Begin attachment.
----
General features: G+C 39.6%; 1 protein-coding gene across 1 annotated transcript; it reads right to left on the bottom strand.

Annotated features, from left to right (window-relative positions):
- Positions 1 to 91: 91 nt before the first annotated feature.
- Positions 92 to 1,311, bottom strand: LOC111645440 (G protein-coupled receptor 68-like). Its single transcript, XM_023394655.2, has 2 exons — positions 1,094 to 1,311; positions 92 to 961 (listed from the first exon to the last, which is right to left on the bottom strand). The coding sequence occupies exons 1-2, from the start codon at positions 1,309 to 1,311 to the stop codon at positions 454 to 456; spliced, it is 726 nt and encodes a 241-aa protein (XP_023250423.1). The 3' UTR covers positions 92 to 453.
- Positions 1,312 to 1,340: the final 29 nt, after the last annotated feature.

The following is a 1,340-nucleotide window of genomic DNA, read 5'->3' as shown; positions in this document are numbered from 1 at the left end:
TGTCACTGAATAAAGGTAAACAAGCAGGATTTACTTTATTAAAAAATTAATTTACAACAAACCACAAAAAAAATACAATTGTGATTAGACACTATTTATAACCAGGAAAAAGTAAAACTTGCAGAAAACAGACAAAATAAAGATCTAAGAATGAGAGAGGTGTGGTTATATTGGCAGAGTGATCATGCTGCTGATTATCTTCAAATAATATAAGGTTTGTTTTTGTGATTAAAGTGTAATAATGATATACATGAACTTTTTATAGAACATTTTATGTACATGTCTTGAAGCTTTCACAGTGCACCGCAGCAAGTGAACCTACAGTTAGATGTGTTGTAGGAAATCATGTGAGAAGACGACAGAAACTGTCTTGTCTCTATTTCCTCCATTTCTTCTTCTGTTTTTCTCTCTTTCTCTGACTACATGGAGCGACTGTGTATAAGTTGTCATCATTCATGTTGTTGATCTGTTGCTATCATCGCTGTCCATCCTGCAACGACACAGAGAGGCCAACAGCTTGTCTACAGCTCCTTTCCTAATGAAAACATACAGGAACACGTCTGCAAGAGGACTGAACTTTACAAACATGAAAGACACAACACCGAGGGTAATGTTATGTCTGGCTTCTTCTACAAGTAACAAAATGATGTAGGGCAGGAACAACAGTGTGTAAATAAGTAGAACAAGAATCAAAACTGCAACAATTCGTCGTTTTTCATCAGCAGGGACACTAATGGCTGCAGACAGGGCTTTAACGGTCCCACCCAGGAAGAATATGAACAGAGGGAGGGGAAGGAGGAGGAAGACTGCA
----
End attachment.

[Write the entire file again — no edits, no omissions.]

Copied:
General features: G+C 39.6%; 1 protein-coding gene across 1 annotated transcript; it reads right to left on the bottom strand.

Annotated features, from left to right (window-relative positions):
- Positions 1 to 91: 91 nt before the first annotated feature.
- Positions 92 to 1,311, bottom strand: LOC111645440 (G protein-coupled receptor 68-like). Its single transcript, XM_023394655.2, has 2 exons — positions 1,094 to 1,311; positions 92 to 961 (listed from the first exon to the last, which is right to left on the bottom strand). The coding sequence occupies exons 1-2, from the start codon at positions 1,309 to 1,311 to the stop codon at positions 454 to 456; spliced, it is 726 nt and encodes a 241-aa protein (XP_023250423.1). The 3' UTR covers positions 92 to 453.
- Positions 1,312 to 1,340: the final 29 nt, after the last annotated feature.

The following is a 1,340-nucleotide window of genomic DNA, read 5'->3' as shown; positions in this document are numbered from 1 at the left end:
TGTCACTGAATAAAGGTAAACAAGCAGGATTTACTTTATTAAAAAATTAATTTACAACAAACCACAAAAAAAATACAATTGTGATTAGACACTATTTATAACCAGGAAAAAGTAAAACTTGCAGAAAACAGACAAAATAAAGATCTAAGAATGAGAGAGGTGTGGTTATATTGGCAGAGTGATCATGCTGCTGATTATCTTCAAATAATATAAGGTTTGTTTTTGTGATTAAAGTGTAATAATGATATACATGAACTTTTTATAGAACATTTTATGTACATGTCTTGAAGCTTTCACAGTGCACCGCAGCAAGTGAACCTACAGTTAGATGTGTTGTAGGAAATCATGTGAGAAGACGACAGAAACTGTCTTGTCTCTATTTCCTCCATTTCTTCTTCTGTTTTTCTCTCTTTCTCTGACTACATGGAGCGACTGTGTATAAGTTGTCATCATTCATGTTGTTGATCTGTTGCTATCATCGCTGTCCATCCTGCAACGACACAGAGAGGCCAACAGCTTGTCTACAGCTCCTTTCCTAATGAAAACATACAGGAACACGTCTGCAAGAGGACTGAACTTTACAAACATGAAAGACACAACACCGAGGGTAATGTTATGTCTGGCTTCTTCTACAAGTAACAAAATGATGTAGGGCAGGAACAACAGTGTGTAAATAAGTAGAACAAGAATCAAAACTGCAACAATTCGTCGTTTTTCATCAGCAGGGACACTAATGGCTGCAGACAGGGCTTTAACGGTCCCACCCAGGAAGAATATGAACAGAGGGAGGGGAAGGAGGAGGAAGACTGCA